By Tory Barringer | 05/24/2013
Freddie Mac's total mortgage portfolio expanded in April, but growth slowed as purchase and issuance activity declined from March, the GSE reported. According to Freddie Mac's monthly volume summary, its total portfolio grew at an annualized rate of 0.6 percent last month, a setback compared to March's 4.0 percent growth rate but still above January and February's contracting figures. As of the end of the month, the portfolio's ending balance was about $1.95 trillion.
By Mark Lieberman, Five Star Institute Economist | 05/24/2013
Recent reports from the National Association of Realtors and the Census Bureau/HUD showed sharp increases in unit sales and prices, as well as increases in the inventory of homes for sale for April. Has housing turned the corner? Look again. Sales up, prices up, what's wrong with this picture? The last time both prices and sales of new homes increased in the same month was last September. In all of 2012, sales and prices moved in opposite directions in seven of the 12 months. What of course is missing from the two data sets is any indication of demand.
By Esther Cho | 05/23/2013
Freddie Mac is in the process of securitizing over $1 billion in performing loans that were modified.
The modified loans have been performing for at least six consecutive months and were held in the company's mortgage portfolio. "Securitizing loans that have been modified and are now performing will allow Freddie Mac to better manage its mortgage-related investments portfolio," said Adama Kah, Freddie Mac VP of distressed assets management.
By Mark Lieberman, Five Star Institute Economist | 05/23/2013
The price of a new single-family home soared to a record high in April as sales jumped 2.3 percent to a seasonally adjusted annual rate of 454,000, the Census Bureau and HUD reported Thursday. The median price of a new home, according to the Census/HUD report, soared $20,900 (8.3 percent) in April to $271,600, the highest price on record. The inventory of homes available for sale rose to 155,000--the highest level since November 2011--translating to a 3.5 month supply, matching March for a record low.
By Andy Beth Miller | 05/22/2013
Federal Reserve Chairman Ben Bernanke testified regarding his position on the Fed's open-ended purchases. It appears Bernanke is in no rush to slow or inhibit the Fed's current open-ended purchasing rate currently hovering at $85 billion assets per month. As to whether or not Congress will heed Bernanke's economic insight or proceed to brave ahead by putting the brakes on the acquisition of assets remains to be seen, although predictions point to a proactive pruning and pausing of asset purchases before the conclusion of 2013.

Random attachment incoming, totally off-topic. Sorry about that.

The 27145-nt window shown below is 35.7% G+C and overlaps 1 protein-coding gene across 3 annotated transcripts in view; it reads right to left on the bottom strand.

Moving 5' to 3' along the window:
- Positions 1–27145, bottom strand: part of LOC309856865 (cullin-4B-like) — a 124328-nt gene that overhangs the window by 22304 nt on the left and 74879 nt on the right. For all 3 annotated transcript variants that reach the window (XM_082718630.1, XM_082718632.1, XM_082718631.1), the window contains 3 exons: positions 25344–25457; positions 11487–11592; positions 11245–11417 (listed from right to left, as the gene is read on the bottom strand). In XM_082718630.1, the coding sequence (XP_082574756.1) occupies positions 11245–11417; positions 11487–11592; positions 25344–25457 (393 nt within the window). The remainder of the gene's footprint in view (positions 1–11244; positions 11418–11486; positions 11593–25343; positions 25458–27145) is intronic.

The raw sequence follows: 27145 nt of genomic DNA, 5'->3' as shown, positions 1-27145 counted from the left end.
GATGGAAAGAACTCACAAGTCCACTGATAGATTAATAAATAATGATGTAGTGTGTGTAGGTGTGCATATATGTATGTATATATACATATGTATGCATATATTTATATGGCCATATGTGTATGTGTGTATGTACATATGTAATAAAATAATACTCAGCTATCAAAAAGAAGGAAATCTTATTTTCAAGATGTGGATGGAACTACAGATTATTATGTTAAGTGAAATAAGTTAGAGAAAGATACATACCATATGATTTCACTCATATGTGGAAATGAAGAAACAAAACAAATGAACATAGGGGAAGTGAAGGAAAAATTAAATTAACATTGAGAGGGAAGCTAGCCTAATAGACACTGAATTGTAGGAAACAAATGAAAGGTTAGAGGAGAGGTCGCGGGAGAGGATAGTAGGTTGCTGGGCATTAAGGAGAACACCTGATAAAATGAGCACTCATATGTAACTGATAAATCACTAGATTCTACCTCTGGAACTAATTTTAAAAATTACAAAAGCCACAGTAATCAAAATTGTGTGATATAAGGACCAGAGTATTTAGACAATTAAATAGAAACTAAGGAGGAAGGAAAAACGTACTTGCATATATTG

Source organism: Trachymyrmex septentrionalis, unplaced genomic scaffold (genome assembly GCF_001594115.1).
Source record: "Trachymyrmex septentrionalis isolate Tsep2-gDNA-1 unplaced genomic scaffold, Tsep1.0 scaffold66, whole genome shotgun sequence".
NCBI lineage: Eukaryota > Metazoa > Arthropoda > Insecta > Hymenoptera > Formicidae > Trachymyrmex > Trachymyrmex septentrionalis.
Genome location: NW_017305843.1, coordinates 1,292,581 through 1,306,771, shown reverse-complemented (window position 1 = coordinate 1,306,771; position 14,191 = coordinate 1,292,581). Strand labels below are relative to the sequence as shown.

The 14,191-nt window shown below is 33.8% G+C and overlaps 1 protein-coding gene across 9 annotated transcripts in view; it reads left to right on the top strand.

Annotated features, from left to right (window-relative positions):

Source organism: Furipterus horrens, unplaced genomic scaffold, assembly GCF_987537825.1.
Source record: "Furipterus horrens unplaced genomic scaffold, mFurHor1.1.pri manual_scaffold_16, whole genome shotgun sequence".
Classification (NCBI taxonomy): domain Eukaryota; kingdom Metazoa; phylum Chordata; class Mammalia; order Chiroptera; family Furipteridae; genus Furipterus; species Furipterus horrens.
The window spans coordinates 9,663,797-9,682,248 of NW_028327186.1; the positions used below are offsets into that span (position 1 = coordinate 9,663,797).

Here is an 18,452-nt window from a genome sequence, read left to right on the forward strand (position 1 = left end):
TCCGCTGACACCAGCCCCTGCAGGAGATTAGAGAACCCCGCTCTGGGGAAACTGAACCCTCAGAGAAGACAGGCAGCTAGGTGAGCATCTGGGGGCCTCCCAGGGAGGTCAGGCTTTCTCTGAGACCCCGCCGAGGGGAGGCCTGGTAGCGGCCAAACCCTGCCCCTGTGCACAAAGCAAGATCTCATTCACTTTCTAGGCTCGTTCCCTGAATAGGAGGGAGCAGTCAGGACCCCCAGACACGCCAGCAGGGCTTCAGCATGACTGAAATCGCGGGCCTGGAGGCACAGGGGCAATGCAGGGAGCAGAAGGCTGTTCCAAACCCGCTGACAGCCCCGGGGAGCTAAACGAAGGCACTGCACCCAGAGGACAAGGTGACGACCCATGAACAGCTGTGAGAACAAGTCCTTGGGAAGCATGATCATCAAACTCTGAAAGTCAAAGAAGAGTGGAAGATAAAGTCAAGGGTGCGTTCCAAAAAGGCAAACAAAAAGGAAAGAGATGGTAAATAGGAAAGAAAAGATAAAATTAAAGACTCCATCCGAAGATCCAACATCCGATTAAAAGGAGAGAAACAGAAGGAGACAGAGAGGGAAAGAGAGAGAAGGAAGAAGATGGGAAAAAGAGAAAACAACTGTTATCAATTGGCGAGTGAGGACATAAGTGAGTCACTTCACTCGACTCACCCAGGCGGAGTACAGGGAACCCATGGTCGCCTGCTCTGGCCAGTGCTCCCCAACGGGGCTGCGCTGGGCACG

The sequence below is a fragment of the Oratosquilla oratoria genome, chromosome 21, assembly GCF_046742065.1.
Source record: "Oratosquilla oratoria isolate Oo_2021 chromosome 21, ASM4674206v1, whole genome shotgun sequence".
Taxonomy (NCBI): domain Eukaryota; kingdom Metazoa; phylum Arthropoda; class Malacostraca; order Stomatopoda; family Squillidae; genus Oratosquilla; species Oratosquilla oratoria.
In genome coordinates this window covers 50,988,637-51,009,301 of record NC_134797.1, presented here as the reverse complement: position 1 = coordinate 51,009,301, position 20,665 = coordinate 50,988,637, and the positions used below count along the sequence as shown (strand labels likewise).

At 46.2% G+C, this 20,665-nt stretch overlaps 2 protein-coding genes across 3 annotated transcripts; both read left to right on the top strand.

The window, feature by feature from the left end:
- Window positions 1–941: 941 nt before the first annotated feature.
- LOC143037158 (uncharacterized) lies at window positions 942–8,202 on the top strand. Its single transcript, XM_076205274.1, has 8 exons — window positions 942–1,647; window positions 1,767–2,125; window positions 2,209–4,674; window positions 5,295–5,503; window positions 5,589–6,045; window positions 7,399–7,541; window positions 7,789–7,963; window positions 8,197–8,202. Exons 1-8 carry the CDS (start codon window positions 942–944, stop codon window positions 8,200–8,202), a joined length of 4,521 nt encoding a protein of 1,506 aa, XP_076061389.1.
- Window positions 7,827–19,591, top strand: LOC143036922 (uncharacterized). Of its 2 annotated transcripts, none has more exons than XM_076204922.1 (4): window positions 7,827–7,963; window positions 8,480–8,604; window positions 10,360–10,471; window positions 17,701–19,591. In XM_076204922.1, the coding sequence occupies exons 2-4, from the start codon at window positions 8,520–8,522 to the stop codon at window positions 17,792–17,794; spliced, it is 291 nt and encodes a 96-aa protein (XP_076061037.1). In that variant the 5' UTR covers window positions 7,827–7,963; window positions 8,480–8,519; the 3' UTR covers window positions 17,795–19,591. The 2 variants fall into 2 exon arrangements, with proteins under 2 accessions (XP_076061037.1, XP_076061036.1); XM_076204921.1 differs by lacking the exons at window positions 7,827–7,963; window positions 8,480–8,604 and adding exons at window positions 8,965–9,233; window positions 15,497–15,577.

By Tory Barringer | 05/22/2013
Barclays forecast new non-agency RMBS issuance at $12 to $15 billion at the start of the year, and its latest research shows the market is on track to hit that mark. Contributing to that forecast are a few factors: First, Barclays notes, the capital costs of holding loans in portfolio will increase for many banks under Basel III, making securitization a more attractive proposition. Second, further hikes in guarantee fees (g-fees)--such as those mandated by the Federal Housing Finance Agency (FHFA)--could make for a more competitive private-label market.
By Mark Lieberman, Five Star Institute Economist | 05/22/2013
Existing-home sales rose 0.6 percent in April to an annual sales rate of 4.97 million, the highest level since November 2009, the National Association of Realtors reported Wednesday. The median price of an existing single-family home jumped $8,900 in the month to $192,800, the highest since August 2008. The inventory of homes for sale rose to 2.16 million--its highest level since last September. The supply of homes for sale rose to 5.2 months, the highest since October. Inventory has been a persistent concern to NAR, which says the low supply of homes for sale has reduced the number of transactions.
By Tory Barringer | 05/21/2013
U.S. District Judge Jed Rakoff went back on a previous decision to dismiss most of Dexia's claims against JPMorgan Chase in a $774 million suit. In reversing his decision, Rakoff noted that he didn't have the jurisdiction to grant a dismissal in the first place, citing an appeals court decision in a similar case involving American International Group (AIG) and Bank of America. Dexia filed suit in January 2012, alleging it was fraudulently convinced to purchase more than $1.6 billion of securities that went bad.
By Esther Cho | 05/20/2013
The Mortgage Bankers Association (MBA) shared a proposal to bring private capital back into the mortgage market while decreasing costs for taxpayers and borrowers. In a recent paper, the MBA explained the up-front risking sharing concept, which calls for the GSEs to offer risk-sharing at the front end of transactions. The proposal also suggested Fannie Mae and Freddie Mac should accept loans with "deeper levels of credit enhancement" in exchange for reduced guarantee fees and other loan level charges.
By Esther Cho | 05/16/2013
The Alabama Supreme Court affirmed a lower court ruling that upheld Fannie Mae's ejectment action judgment against defaulting borrowers whose homes were lost to foreclosure, MERSCORP Holdings, Inc. announced in a release.